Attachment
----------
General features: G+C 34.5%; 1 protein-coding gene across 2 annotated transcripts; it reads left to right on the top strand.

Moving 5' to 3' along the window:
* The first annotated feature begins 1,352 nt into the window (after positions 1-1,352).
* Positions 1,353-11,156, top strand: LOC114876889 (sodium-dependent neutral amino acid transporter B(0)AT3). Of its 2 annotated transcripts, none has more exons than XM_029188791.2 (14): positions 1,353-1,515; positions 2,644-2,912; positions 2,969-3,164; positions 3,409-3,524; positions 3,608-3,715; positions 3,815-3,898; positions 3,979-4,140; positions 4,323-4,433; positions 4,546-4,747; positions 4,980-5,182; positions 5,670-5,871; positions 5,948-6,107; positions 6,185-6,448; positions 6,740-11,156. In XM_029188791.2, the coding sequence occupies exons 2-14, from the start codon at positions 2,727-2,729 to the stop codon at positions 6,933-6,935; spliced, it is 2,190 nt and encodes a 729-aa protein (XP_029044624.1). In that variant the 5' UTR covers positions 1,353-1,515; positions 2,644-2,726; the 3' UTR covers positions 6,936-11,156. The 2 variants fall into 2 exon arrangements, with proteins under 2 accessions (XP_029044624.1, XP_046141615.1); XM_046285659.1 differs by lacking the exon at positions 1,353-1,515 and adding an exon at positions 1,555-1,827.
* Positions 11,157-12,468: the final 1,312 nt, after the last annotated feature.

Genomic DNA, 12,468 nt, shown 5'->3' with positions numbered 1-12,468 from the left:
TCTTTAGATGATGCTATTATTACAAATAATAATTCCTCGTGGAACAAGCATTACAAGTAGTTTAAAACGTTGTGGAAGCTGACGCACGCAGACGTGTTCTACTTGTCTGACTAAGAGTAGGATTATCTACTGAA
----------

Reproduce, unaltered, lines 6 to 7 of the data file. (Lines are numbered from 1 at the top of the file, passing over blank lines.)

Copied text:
Genomic DNA, 12,468 nt, shown 5'->3' with positions numbered 1-12,468 from the left:
TCTTTAGATGATGCTATTATTACAAATAATAATTCCTCGTGGAACAAGCATTACAAGTAGTTTAAAACGTTGTGGAAGCTGACGCACGCAGACGTGTTCTACTTGTCTGACTAAGAGTAGGATTATCTACTGAA